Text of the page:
Europe persuades Iran to cool nuclear program - for now
Iran agreed Sunday to suspend a uranium program.
PARIS — European carrots rather than the American stick appear to have persuaded the Iranian government to suspend a uranium enrichment program that could lead to a nuclear bomb.
And after two years of warning that Europe's negotiations with the clerical regime in Tehran were pointless, Washington seems to be smiling about the deal, even as analysts advise caution about its scope.
Iran announced Sunday that it had reached agreement with Britain, France, and Germany to ease concerns that it was pursuing a nuclear arsenal by indefinitely suspending all uranium enrichment and reprocessing activities that could help make a nuclear bomb.
Though the halt was temporary, Iranian officials said, it would last as long as negotiations with the European Union continue on long-term arrangements to provide "objective guarantees that Iran's nuclear program is exclusively for peaceful purposes," the agreement specified.
In return, the three European governments pledged that the EU would resume talks with Iran about a trade partnership, and support Iran's bid to join the World Trade Organization. (At press time, those governments had not yet confirmed that the deal was signed.)
A similar deal a year ago fell apart after a few months with each side blaming the other for reneging.
That experience feeds suspicions that the new agreement "is a tactical move" by the Iranian government "just to prolong things again" says Ali Ansari, an Iran expert at the Royal Institute for International Affairs, a think tank in London.
Such doubts were widespread in Washington, where the Bush administration has scoffed at the idea of negotiating with a country the president once described as a member of "the axis of evil."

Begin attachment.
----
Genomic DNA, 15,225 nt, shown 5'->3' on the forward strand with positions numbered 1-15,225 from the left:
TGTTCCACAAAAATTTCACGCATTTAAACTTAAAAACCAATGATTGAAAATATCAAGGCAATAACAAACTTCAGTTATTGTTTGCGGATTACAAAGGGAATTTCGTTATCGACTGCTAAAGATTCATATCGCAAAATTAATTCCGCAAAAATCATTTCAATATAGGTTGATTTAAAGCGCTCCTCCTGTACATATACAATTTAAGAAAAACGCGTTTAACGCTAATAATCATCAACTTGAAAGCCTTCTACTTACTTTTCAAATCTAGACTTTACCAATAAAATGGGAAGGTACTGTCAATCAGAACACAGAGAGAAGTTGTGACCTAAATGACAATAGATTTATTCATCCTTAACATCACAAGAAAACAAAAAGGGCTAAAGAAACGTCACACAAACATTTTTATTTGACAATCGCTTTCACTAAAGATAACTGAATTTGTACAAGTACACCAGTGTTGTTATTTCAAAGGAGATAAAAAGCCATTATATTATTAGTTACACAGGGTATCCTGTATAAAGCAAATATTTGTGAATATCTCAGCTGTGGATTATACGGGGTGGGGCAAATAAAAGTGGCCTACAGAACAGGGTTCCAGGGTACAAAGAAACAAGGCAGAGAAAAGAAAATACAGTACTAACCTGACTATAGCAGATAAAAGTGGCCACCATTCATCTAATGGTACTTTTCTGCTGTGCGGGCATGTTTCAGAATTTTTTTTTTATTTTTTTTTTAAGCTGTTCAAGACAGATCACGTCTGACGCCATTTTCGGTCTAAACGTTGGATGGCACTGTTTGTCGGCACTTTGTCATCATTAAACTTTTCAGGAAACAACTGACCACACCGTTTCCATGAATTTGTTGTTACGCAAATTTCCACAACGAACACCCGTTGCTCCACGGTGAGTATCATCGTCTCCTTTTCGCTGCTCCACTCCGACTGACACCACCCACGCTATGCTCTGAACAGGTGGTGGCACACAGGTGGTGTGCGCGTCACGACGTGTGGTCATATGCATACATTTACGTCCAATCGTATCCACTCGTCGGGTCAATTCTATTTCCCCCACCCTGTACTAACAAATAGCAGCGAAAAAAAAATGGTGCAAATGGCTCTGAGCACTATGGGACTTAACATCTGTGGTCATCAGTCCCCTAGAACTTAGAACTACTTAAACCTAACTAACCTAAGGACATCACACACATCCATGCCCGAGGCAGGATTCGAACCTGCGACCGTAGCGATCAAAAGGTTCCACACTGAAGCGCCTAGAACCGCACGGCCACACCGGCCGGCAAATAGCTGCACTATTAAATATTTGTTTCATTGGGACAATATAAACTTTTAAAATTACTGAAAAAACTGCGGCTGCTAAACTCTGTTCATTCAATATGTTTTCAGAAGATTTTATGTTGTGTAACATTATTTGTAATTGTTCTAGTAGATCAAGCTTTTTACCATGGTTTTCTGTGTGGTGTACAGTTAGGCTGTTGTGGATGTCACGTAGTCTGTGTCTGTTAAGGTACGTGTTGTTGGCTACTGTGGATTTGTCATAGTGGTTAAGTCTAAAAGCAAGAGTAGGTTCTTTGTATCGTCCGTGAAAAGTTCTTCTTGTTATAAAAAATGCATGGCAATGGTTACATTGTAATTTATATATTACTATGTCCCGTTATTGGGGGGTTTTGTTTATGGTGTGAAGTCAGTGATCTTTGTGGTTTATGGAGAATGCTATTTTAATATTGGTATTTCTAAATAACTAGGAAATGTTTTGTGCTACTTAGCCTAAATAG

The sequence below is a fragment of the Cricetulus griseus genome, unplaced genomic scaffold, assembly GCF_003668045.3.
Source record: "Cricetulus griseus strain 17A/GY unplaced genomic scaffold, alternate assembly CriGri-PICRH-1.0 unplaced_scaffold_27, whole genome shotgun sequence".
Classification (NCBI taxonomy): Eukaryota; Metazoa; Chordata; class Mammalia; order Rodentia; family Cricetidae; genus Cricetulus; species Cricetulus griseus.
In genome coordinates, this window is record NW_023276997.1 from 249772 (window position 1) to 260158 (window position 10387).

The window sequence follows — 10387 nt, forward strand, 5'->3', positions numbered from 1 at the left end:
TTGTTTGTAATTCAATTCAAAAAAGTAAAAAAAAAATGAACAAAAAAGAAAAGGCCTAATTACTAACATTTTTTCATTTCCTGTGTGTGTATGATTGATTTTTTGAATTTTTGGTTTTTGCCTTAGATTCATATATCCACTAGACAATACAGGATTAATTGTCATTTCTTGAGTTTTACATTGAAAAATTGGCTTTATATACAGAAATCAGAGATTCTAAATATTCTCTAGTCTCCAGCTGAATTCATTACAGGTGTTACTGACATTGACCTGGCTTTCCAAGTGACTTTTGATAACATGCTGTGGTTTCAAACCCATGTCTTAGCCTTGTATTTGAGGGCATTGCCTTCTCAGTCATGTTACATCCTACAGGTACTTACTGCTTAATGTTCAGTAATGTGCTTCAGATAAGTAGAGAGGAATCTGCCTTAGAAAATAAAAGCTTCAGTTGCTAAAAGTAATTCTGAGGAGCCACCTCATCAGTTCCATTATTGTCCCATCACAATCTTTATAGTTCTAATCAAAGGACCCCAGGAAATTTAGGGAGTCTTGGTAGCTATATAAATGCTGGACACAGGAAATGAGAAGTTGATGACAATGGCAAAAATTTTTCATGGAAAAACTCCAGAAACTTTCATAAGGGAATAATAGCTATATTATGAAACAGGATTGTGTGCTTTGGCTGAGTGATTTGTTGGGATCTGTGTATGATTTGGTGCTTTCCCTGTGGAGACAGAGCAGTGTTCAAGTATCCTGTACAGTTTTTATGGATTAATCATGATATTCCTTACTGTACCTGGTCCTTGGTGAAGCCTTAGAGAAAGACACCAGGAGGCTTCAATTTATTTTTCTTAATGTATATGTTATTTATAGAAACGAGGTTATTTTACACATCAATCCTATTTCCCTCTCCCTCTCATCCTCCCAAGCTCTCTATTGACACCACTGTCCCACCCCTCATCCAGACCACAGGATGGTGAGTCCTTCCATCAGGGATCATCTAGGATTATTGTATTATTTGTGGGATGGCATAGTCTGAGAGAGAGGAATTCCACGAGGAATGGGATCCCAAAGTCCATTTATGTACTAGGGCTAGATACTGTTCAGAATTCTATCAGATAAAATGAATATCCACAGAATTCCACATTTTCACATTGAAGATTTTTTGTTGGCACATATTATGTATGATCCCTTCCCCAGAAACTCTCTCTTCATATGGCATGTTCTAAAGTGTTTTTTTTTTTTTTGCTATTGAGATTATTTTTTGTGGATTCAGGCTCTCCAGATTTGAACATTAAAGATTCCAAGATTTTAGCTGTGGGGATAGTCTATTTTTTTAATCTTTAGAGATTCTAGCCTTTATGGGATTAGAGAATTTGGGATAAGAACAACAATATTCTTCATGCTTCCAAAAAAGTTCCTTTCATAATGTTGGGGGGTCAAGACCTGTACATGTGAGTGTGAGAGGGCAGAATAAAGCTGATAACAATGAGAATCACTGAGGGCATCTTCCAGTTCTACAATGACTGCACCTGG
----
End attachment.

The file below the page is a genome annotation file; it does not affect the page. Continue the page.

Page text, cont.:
"The Europeans see this as a problem that has to be managed and the US sees it as a threat that has to be confronted now," says Joseph Cirincione, head of the nonproliferation program at the Carnegie Endowment for International Peace in Washington.
Last Friday, however, President Bush appeared to change tack.
At a joint press conference with visiting British Prime Minister Tony Blair, he said "the prime minister gets a lot of credit for working with France and Germany to convince the Iranians to get rid of the processes that would enable them to develop a nuclear weapon."
Outgoing Secretary of State Colin Powell followed that up Sunday by saying bluntly on US television: "We are not getting ready to invade Iran. We have no intention of regime change. That is our policy: no regime change.
Some saw these statements as signs that Washington is backing the European approach. "The US has to get engaged now," says Mr. Cirincione.
"Only the United States can give Iran the security guarantees that it needs to stand down its nuclear weapons program."
Other analysts suggested that Washington was making conciliatory diplomatic noises only because it has no other options at this point.
US Undersecretary of State for Arms Control and International Security John Bolton has long been insisting that the International Atomic Energy Agency board, meeting on Nov. 25, should find Iran in violation of its pledge to disclose all its nuclear activities and refer the issue to the United Nations Security Council.
There, US officials had hoped, they could persuade other members to impose economic sanctions on Iran.
But it has become clear that hardly any other country on the 35-member IAEA board supports the US position, and even if the Iranian problem did come before the Security Council, China would almost certainly veto any sanctions resolution.
At the same time, talk in Washington about the possibility of launching an Iraq-style invasion of Iran has died down.
"The Americans cannot justify doing anything else because now is not the time to deal with Iran," says Mr. Ansari. "They are playing ball with the Europeans to see if it will work one last time.
"But in the grand scheme of things," he adds, "Iran's nuclear program is not the central issue - it is a symptom, not a cause of America's problems with Iran. Their disputes go far deeper, and even if the nuclear question is resolved, that won't stop Iran being the problem for the United States."